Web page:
What Is Suicide Grip And How Do You Use It Safely?

What is suicide grip, you ask? I don’t blame you, the term is very controversial, and admittedly dangerous, for that matter. But really, what is it and what makes it something weightlifters’ nightmares could be made of?

The suicide grip, also known as the thumbless or false grip, is a way you can hold a barbell or a dumbbell. True to its name, it’s a false and thumbless grip.

That is, instead of wrapping your fingers and thumb around the bar, you place your thumb on the same side as your other fingers. What makes it fatal is the bar’s tendency to roll off your hands, which can cause serious injury or death.

However, I have to say there’s so much more to a suicide grip than that. Many people prefer to use this grip over the “normal” one. Want to find out why and how they do this? Keep reading!

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What Is Suicide Grip: Its Advantages

What Is Suicide Grip

Now that you know what is suicide grip and the danger that comes with it, you might wonder if it is worth it. Here’s the answer: You bet!

While it’s no secret that it’s dangerous, it’s not useless either. The major benefits are actually what keeps people on using the grip. Check them out here!

  • Better Bar Placement

The most popular reason for guys and gals to use the suicide grip is for better placement of the bar when doing bench presses. Using this grip, the bar sits in a good position that allows you to push better. The barbell also lays in a more comfortable position on your palms.

  • Activates Muscles

The suicide grip is also said to more effectively isolate muscle groups for optimum training. When performing back exercises like pull ups, lateral pull downs, and the pendlay row, the suicide grip allows you to activate back muscles more than the biceps, which is the primary goal.

  • Mindset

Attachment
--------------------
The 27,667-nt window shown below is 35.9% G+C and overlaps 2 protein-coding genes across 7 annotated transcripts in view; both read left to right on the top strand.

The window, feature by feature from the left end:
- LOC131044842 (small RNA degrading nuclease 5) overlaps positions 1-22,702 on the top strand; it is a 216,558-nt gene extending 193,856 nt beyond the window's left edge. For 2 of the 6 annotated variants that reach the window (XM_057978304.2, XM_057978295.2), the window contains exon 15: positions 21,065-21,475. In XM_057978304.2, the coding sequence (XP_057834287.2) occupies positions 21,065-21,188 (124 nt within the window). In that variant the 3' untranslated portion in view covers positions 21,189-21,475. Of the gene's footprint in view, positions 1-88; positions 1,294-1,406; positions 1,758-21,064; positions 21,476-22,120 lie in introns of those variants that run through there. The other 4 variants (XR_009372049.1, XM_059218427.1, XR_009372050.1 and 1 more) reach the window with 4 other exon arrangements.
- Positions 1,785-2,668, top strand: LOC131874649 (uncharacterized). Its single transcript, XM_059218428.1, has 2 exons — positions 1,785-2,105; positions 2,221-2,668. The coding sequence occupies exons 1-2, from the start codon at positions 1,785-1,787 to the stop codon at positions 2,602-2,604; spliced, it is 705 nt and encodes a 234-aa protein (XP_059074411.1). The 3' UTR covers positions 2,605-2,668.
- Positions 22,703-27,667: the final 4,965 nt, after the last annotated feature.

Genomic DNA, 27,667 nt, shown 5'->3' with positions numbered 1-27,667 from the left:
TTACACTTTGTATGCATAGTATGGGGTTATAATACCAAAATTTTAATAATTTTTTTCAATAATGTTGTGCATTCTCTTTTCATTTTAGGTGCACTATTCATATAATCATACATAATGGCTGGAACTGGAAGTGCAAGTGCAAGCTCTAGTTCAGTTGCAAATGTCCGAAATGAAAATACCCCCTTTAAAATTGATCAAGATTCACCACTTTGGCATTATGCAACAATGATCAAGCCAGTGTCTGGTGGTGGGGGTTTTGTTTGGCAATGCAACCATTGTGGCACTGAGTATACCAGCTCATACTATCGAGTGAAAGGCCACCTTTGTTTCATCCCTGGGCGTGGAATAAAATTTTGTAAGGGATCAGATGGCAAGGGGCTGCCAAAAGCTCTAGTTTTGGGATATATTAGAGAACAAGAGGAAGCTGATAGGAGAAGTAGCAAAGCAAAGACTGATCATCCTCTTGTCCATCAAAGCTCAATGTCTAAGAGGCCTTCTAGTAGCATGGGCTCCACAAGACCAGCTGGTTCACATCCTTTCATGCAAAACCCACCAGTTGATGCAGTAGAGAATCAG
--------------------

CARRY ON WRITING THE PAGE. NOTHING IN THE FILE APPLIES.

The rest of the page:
Although not recommended, hardcore weightlifters, bodybuilders, and powerlifters use the suicide grip as motivation. They stand by the “do or die” idea when doing this.

You better have the power to lift a heavy barbell, we’re talking about 315 pounds, back up after lowering it to complete a repetition. With the immense weight and without your thumbs to secure the bar in position, this is quite a challenge.

This is not recommended especially if you’re a beginner and has not yet gained enough control over your body. This risks you being in a terribly compromised position in case the bar slips.

  • Competition Advantage

According to Dave Tate, a bodybuilder, the use of a suicide grip can be advantageous in bench press competitions. During the competition, there is a line around the barbell close to both ends, and it is required for competitors to cover this line with their fingers.

Using the normal or closed grip, you cover the lines with your index fingers. The suicide grip allows you cover the lines with your thumbs and slide your hands wider. This wider grip shortens the distance you have to cover with the bar.

For many lifters, a wide grip also increases initial strength and helps emphasize the chest more.

  • More Gentle On The Shoulders And Elbows

Another advantage of the thumbless grip is its gentleness on both the shoulders and elbows. It can be an excellent position as you transition your way back into regular bench pressing after injury in these body parts.

Also, a common problem among weightlifters is some serious shoulder pain after a session of heavy lifting. This is affected by the weight and number of reps, but a huge factor is a grip.

Gripping the bars of a barbell in a wrong or different way can cause users to experience more intense shoulder pain and their endurance to plateau. Adjusting or changing your grip can make a huge difference. Once you do, you’ll find you can perform more reps at a more frequent interval per week.

A regular grip forces you to turn your hand slightly in. This, in turn, puts you in an internal shoulder rotation position that points your elbows outward when you lower the bar. This applies stress on the shoulder joint.